Hamilton and Thome get their days as Progressive Field celebrates 20 years
The Indians honored their longtime radio announcer Tom Hamilton on Friday.
Cleveland Indians radio announcer Tom Hamilton talks after being honored for 25 years of broadcasting, prior to the Indians' baseball game against the Texas Rangers on Friday, Aug. 1, 2014, in Cleveland. (AP Photo/Aaron Josefczyk)
AARON JOSEFCZYK / FR171101 AP
By Joe Reedy
CLEVELAND -- Tom Hamilton didn't want Friday night to be about him, but on a weekend when the Indians are celebrating 20 years at the Corner of Ontario and Carnegie and unveiling a statue of one of the greatest players of the Jacobs/Progressive Field Era, it is appropriate that the franchise honored him.
Hamilton, who is in his 25th season calling Indians games on radio, didn't know though in 1990 how long he would be calling games in Cleveland. That spring the sin tax was on the ballot for the Gateway project and if it failed, he might have been following the franchise to Tampa.
However the sin tax did pass and general manager Hank Peters along with John Hart began the process of building a club that could contend when the ballpark opened in 1994. Not that there wasn't a lot of pain along the way. In 1991, the franchise lost a record 105 games.
"I thought the vantage point (in the radio booth) at the old stadium was the best in baseball. You were close but there was enough time in the booth to react to foul balls," Hamilton said. "Plus you got to look out at Lake Erie and in the early '90s it was better to look out there most nights.
"Hank was right though. He knew that team (in 1990 which went 7-85) wasn't good enough to win and so he went out, traded some veterans for more young kids and hopefully have it come together when the new park opens. Seldom does it go together as planned but when it opened they were ready to win."
Even after the sin tax passed, Hamilton couldn't imagine a ballpark being built on the plot of land where it sits. As it started to take shape, a trip to Baltimore for the first game at Camden Yards in 1992 began to show what could happen here.
Hamilton got to take periodic tours of the ballpark while it was being built, but he was still in awe calling the first game here in 1994, which was an exhibition game against the Pirates. Two days later, the Indians beat the Mariners in 11 innings on a Wayne Kirby single.
"That game is still hard to top," Hamilton said. "The President throws out the first pitch, the ballpark itself, Seattle is here. They're good, we're good. Randy Johnson with the threat of a no-hitter and Bob Feller pacing the hallways. That game with the comeback was a microcosm of what we would see the rest of the decade."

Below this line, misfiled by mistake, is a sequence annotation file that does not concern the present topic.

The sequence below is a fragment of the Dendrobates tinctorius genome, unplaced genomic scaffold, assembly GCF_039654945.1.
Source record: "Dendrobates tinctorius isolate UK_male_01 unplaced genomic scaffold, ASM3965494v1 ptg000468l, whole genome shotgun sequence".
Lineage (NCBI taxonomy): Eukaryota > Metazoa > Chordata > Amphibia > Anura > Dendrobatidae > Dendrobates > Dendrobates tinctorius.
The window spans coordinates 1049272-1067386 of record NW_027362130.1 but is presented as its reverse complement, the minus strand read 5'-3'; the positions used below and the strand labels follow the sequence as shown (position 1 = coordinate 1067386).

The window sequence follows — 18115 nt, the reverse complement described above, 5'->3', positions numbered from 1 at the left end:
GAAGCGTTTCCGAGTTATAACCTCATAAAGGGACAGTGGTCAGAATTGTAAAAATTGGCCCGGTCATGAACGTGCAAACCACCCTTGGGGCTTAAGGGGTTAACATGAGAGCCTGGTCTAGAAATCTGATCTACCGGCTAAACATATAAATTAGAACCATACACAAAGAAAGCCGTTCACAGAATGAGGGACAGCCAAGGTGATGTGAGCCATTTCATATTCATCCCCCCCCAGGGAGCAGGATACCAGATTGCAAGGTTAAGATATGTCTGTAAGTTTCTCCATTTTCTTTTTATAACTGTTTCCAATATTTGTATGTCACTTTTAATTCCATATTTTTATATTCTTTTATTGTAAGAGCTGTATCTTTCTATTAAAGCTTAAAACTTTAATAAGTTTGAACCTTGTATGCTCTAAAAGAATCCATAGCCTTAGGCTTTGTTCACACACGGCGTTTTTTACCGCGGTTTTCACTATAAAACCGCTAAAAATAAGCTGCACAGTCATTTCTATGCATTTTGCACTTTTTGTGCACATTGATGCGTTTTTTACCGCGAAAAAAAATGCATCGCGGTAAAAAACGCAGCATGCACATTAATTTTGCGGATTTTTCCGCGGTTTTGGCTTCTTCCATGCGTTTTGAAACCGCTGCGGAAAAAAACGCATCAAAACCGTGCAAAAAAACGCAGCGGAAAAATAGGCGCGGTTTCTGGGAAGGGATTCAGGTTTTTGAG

Ask Hamilton to give his other favorite moments from the ballpark and he says he could go on and on. From the division clincher against Baltimore in 1995 to the '95 and '97 postseason to the 2001 rally against Seattle to last year's home run by Jason Giambi against the White Sox.
Added Hamilton about the ballpark: "It was even better than you thought it could be. I still think this is one of the great parks in baseball. It has stood the test of time."
Jim Thome was on the field during the ceremonies honoring Hamilton. On Saturday, Thome gets his day as his statue will be unveiled in Heritage Park at 5 p.m. Of his 612 home runs, 337 were with the Indians.
Thome came up with the Indians in 1991 and as Hamilton noted "everything that was good about the '90s, Jim Thome was a huge part of."
"He is one of the greatest players to wear the Indians uniform and one of finest human beings I've met," Hamilton said. "He's no different now than when I first met him and that's the mark of a true man and great human being."
The players have changed along with his broadcast partners but Hamilton has been the constant for two generations of fans. One generation grew up on Herb Score during their childhood. As we became adults, it was Hamilton. Now many of us who have children are passing a love of the game on to them via Hamilton.
Of all the sports, baseball is the one that still resonates on radio and the voices become a part of the family. Because of that, Hamilton often says how blessed he is to have called games here for a quarter century.
"To me this shouldn't be about me. I should be thanking them. I dreamed was the impossible dream and it became a reality," Hamilton said. "It's humbling they would honor me but I'm still looking at the future. One of the first things Herb Score taught me was you may see something tonight you have never seen before and never see again. That's the beauty of Major League Baseball."